January 13, 2012
February 23, 2017
Senate Bill 282 sets fetus viability, the ability of the fetus to survive outside of the uterus, at 24 weeks. If the woman’s life is at risk, her doctor would need to induce labor or deliver the fetus by caesarean section, and do “everything medically possibly to support the fetus,” according toMissoulian. Abortions after 24 weeks would be a felony.
Republican Sen. Albert Olszewski, the sponsor of the bill, said its intent was to ensure a woman whose pregnancy puts her life is at risk terminates the pregnancy “with the safest medical procedures available,” according to Great Falls Tribune.
Other supporters said the bill avoids debate by focusing on only viable fetuses and said new medical technology is capable of supporting fetuses sooner than Roe v. Wade‘s accepted viability between 24 and 28 weeks. According to Slate, however, fetuses born in the 24th week of pregnancy only have a 42 percent chance of survival, whereas a fetus born at 30 weeks has a 90 percent chance of survival.
At the bill’s hearing, opponents cited cases that make the bill unconstitutional. SK Rossi, director of advocacy and public policy at ACLU Montana, said Planned Parenthood v. Danforth and Colautti v. Franklin prohibited states from establishing a standard for fetal viability.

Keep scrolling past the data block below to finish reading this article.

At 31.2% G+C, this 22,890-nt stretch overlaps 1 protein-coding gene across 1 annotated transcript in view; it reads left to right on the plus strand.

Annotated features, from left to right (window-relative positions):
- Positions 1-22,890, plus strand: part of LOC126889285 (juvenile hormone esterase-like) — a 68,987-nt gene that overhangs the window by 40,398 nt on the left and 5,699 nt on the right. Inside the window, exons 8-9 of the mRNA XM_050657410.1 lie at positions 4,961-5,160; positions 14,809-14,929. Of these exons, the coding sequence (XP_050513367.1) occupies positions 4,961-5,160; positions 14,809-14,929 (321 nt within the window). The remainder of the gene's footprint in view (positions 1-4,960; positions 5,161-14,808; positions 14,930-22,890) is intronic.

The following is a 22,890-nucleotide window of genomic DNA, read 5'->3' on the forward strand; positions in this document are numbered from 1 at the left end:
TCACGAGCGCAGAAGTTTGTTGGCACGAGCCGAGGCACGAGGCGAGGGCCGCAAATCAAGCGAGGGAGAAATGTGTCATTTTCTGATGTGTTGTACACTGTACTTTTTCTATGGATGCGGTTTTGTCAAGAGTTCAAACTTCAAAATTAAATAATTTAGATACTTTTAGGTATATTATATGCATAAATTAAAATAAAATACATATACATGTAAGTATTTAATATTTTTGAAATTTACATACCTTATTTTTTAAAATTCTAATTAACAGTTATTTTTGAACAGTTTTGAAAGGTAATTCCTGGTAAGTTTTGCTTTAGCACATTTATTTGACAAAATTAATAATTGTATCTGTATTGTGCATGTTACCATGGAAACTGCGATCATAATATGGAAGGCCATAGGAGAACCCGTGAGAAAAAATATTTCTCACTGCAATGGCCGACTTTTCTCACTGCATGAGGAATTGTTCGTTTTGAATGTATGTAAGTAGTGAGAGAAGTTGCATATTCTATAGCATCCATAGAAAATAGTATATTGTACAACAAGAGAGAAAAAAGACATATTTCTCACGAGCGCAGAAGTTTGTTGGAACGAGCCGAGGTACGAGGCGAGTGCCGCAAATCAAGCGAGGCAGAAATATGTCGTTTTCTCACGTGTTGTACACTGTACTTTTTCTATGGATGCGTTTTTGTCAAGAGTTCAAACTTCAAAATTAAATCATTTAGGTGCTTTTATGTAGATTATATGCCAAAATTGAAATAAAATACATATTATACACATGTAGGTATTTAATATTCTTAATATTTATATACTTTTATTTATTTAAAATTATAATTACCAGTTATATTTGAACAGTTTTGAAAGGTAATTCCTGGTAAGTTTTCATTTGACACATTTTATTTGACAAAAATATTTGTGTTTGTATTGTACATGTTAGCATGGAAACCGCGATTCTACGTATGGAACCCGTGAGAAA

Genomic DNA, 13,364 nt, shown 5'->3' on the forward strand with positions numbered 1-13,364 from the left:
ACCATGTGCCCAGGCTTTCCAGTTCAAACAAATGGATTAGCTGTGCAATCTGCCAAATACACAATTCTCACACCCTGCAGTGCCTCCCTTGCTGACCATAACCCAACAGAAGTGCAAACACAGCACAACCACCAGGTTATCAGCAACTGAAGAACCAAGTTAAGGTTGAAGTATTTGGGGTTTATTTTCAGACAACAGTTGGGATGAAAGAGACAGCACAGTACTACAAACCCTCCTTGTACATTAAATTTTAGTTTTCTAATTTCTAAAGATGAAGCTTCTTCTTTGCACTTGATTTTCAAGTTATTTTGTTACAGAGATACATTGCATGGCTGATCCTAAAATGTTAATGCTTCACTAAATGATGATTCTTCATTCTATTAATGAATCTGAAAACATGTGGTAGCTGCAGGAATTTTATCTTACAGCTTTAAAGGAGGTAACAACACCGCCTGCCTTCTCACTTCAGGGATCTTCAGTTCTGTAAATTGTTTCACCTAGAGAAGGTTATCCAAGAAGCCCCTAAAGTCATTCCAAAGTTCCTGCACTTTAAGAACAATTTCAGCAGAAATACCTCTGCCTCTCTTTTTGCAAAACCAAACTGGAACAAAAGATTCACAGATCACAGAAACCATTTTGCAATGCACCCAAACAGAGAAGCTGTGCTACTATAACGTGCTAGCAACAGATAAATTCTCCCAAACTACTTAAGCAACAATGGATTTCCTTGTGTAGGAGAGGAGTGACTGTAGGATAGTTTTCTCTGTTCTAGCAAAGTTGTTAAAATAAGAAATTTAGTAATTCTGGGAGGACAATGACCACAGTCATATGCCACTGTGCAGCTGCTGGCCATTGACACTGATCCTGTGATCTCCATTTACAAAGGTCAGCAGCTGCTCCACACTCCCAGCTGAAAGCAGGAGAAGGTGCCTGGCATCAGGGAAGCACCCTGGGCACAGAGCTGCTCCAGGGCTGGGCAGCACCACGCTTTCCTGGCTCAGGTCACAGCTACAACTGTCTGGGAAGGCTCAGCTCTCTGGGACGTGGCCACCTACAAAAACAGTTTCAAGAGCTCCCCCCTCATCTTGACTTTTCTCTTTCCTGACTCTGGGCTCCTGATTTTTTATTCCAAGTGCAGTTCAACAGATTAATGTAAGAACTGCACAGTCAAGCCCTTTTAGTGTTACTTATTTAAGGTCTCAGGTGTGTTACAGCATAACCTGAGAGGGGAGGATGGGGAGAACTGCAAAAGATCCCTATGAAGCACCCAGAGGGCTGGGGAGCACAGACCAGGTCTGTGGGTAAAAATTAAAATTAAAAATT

Rossi also cited the decision in Planned Parenthood v. Casey, in which the Supreme Court ruled that states cannot use the argument of “protecting the health of a woman” to shut down abortion clinics without evidence.
Martha Stahl, president of Planned Parenthood of Montana, said the bill “replaces physician’s judgment with political ideology” and is dangerous for women.
The Senate committee is expected to vote on the bill soon, possibly this week.
Source: The Daily Dot
February 22, 2017
“I have a three-year-old son who I have raised essentially as a single parent, and I wasn’t in a position to be a single parent to another child,” the 26-year-old, who lives in Albury on the NSW-Victoria border, told BuzzFeed News.
“I was in the process of getting ready to leave the relationship and the pregnancy didn’t change that.”
There is only one abortion provider in Albury, a fertility clinic that is only open on Thursdays.
Each Thursday morning anti-abortion protesters gather outside with signs and plastic foetus dolls. The dolls are handed to women coming in to the clinic in a bid to dissuade them from having an abortion.
Laura knew she wanted a surgical abortion.